Every morning I wake up and take two 1250mg Omega-3 fish oil pills. It is a habit that was formed through the insistence by my mother, who deeply cares about my well being. Consuming fish oil is commonly seen as a positive action and is thought to benefit one’s health in a number of ways including lowering triglyceride levels, decreasing heart disease risk, and easing symptoms of other various disorders and diseases (Web MD). Whenever I take any supplement to my diet I want to be sure that it is beneficial to my health. There has been some confusion recently over some possible negative health effects that fish oil supplements could impose upon the body. I wanted to look at some of those ideas and hopefully debunk these possibilities. One possible health effect being studied is the potential positive correlation between Omega-3 fatty acids, and an increased risk of prostate cancer in men. Omega-3 fatty acids are found in fish oil capsules. The Journal of the National Cancer Institute, a subdivision of the Oxford University Press conducted a study observing plasma phospholipid fatty acid intake and prostate cancer risk.
When thinking about causality, we assume that fish oil capsules could be increasing someone’s risk of developing cancer, but is there a possibility that the risk of cancer is causing someone to take fish oil capsules? What if people susceptible to prostate cancer take fish oil because they think it will decrease their risks of developing the disease? Because of this, it does not appear that we can rule out reverse causality. The study accounted for a handful of possible confounding variables including age, race, education, BMI, smoking status, alcohol consumption, etc.. Hopefully by accounting for those variables, the study has more accurate results.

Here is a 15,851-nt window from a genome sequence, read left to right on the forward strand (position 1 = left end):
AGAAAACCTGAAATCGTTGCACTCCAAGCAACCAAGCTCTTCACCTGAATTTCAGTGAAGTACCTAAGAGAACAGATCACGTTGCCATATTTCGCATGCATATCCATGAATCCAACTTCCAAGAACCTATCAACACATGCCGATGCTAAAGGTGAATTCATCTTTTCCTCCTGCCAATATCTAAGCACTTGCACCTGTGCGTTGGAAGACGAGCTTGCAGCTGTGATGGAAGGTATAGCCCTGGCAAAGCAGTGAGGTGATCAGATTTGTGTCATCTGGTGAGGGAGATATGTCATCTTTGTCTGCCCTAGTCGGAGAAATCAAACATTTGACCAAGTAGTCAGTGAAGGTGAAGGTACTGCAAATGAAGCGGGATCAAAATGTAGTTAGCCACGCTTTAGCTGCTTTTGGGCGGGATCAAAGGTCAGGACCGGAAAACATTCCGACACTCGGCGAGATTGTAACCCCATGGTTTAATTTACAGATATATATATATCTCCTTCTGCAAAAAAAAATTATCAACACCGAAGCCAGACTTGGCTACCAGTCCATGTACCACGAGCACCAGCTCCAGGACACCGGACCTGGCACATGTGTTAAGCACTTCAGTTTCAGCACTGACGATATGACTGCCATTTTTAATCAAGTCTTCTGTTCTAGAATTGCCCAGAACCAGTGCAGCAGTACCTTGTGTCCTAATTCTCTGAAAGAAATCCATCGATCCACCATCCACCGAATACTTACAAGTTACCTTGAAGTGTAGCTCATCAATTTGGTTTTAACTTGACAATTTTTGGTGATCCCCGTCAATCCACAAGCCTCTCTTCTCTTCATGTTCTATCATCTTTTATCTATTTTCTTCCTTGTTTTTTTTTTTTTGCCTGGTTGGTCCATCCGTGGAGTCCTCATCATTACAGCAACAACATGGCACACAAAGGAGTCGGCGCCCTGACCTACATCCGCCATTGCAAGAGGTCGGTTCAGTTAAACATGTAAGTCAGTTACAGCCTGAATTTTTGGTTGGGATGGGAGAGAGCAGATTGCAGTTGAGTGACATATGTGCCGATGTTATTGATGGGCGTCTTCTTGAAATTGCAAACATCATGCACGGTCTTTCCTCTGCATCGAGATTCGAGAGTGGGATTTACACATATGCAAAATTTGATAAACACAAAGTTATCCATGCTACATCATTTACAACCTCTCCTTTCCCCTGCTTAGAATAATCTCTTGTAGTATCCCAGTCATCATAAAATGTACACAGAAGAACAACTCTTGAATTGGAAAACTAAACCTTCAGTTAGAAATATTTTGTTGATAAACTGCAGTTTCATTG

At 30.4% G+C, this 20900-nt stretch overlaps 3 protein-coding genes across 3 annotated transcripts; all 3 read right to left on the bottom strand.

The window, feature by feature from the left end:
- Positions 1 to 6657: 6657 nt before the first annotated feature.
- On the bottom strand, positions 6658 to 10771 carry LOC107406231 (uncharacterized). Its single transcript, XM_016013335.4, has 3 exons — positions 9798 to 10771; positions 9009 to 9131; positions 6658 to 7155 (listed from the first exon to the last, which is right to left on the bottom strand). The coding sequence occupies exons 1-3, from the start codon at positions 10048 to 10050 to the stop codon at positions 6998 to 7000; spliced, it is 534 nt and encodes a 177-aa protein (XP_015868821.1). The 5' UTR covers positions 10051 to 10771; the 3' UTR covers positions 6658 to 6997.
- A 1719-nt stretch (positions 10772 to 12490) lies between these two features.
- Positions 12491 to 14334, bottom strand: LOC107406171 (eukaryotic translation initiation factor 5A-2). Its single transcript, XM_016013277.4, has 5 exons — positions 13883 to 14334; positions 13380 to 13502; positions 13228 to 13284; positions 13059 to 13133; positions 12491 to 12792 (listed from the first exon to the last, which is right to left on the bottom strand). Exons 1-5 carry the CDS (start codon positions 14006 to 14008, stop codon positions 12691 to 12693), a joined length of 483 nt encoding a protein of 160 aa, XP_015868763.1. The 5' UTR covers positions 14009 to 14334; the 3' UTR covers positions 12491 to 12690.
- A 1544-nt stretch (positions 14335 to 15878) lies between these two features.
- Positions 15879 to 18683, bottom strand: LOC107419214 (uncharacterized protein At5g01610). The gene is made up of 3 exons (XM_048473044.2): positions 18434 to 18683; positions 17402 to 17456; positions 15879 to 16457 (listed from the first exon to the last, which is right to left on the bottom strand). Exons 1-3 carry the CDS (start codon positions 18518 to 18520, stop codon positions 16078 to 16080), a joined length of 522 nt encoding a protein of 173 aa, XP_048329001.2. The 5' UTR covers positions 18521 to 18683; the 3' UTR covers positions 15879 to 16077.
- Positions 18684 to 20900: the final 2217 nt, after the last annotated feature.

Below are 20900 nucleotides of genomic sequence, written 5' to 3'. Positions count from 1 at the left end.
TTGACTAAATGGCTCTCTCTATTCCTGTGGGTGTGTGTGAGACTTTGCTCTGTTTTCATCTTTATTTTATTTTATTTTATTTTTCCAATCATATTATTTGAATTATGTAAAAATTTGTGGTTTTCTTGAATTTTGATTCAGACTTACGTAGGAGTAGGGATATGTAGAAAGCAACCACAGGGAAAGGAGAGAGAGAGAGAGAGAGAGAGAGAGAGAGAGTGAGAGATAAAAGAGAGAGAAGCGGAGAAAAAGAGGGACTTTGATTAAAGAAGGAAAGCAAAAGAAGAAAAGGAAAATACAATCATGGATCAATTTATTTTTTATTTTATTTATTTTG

The conclusion of the study found that there is a link between high blood concentrations of LCω3PUFA (ω3 polyunsaturated fatty acid) and increased risk of prostate cancer.The P-value was less than .05, so the results of the study were deemed statistically significant. Now we need to decide whether this study has discovered something or if it is simply a Type 1 error. We have a five percent chance that the conclusion reached is a Type 1 error (false positive).
The group of researchers at the Journal of the National Cancer Institute did not clearly present a mechanism for the possibility that fish oil causes prostate cancer. However, mechanisms do not always need to be known to prove that a correlation is causal.
It is evident that more research needs to be done to draw a stronger inference on whether this supplement could cause prostate cancer. If future studies find similar results, the likelihood of correlation between the two will increase exponentially.
For myself, I will most likely continue to take fish oil capsules daily due to the many benefits I believe it has for my health. If you do take fish oil capsules, I recommend you keep your eyes open for new studies that are likely to emerge in the future. If you are a male with a known family history of prostate cancer, you might want to cut back on fish oil consumption until we understand its effects better.
“Fish Oil Uses and Side Effects.” Web MD, www.webmd.com/vitamins-supplements/ingredientmono-993-fish%20oil.aspx?activeingredientid=993&.
“Plasma Phospholipid Fatty Acids and Prostate Cancer Risk in the SELECT Trial.” Journal of the National Cancer Institute, 2013. SIRS Discoverer, jnci.oxfordjournals.org/content/early/2013/07/09/jnci.djt174.full. Accessed 14 Oct. 2016.